The first thing that strikes me is their silver edges and the sturdy yet flexible feel of the cards. The lamination is good, not excessive, and the colours swirl together in a beautiful, vibrant, ever-changing dance.
Looking more closely, at first I was surprised that the Majors have borders, while none of the other cards do. Laying a few spreads, though, I realise how well this works. It makes the Majors stand out more as way-markers, separate and yet connected to the rest of the images.
The final treat is an extra card, Strawberries, numbered with a question mark :D
The majority of the Majors are still readable according to traditional notions, though a few of them strike me as strange. The Sun shows a somewhat Dali-esque melting bouquet of bright flowers: they all grow from the light of the sun, but you can't actually see the sun. And there is a whole pack of lions in Strength, with a strange, shadow figure walking behind them...
The Devil, with its red-lit forest scene, confused me until I noticed the snake wending its way ever deeper into the trees. And I adore the Tower: a house sits on the edge of a cliff that has been worn away by the sea beneath, so that now the house sits over the water with just an ever-thinning layer of soil keeping it from toppling into the waves below. It's just a matter of time...
The Courts are relatively easy to work with, fitting traditional ideas. For instance, the Queen of Pentacles sits, holding her pentacle gently between both arms, in an abundant field. About her are magical, juicy strawberries. The colours are lush, the ground seems fertile, and the Queen appears both peaceful and very much a part of the landscape. The only Court card that surprised me is the King of Pentacles, which shows him doing a handstand on a bull's horns. Hardly very grounded, though I guess it does show mastery of the physical!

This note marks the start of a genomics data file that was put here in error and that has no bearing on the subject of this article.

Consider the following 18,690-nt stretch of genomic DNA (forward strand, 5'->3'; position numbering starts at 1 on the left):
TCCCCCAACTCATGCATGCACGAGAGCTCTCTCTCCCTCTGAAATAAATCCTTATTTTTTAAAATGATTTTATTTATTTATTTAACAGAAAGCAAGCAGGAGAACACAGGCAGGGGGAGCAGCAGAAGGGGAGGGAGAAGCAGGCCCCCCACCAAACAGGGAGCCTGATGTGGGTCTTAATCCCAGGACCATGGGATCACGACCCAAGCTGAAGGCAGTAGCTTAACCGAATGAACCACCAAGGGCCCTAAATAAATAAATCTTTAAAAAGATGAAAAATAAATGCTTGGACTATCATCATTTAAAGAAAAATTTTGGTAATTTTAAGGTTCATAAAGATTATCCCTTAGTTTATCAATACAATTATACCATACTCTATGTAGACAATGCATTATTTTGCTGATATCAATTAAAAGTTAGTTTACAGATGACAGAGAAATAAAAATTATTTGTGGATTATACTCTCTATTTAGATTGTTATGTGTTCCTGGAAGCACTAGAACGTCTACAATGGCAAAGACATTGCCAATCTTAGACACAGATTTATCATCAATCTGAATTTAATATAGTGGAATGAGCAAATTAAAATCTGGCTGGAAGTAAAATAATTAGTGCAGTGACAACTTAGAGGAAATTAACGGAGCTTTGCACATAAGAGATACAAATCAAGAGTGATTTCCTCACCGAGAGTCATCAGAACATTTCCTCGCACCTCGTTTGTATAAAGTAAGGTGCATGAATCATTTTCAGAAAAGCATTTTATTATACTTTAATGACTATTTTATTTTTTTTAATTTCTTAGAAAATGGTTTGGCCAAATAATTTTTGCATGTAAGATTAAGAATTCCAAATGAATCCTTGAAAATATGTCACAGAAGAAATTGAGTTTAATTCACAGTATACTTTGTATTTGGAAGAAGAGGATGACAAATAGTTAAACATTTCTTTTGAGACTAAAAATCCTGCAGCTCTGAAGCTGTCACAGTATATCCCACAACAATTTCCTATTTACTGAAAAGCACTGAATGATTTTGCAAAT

Finally, the Minors. These cards are also full of energy, and the majority read easily and well. Take the Nine of Chalices (Cups), which shows a figure gazing out across a lake at the sun rising or setting. A feeling of contentment and emotional plenty pervades it.
There are a few Minors which aren't quite as easy to read, though not many. And even those are more non-traditional than unreadable. My only other slight quibble is that the "story arc" aspect of the cards does sometimes mean you have slightly strange, cut-off elements at the edges of a card. Overall, though, I think the wonder of these cards outweighs this, and I find it a very readable deck. So much so, I've decided to do next week's reading with it, too :)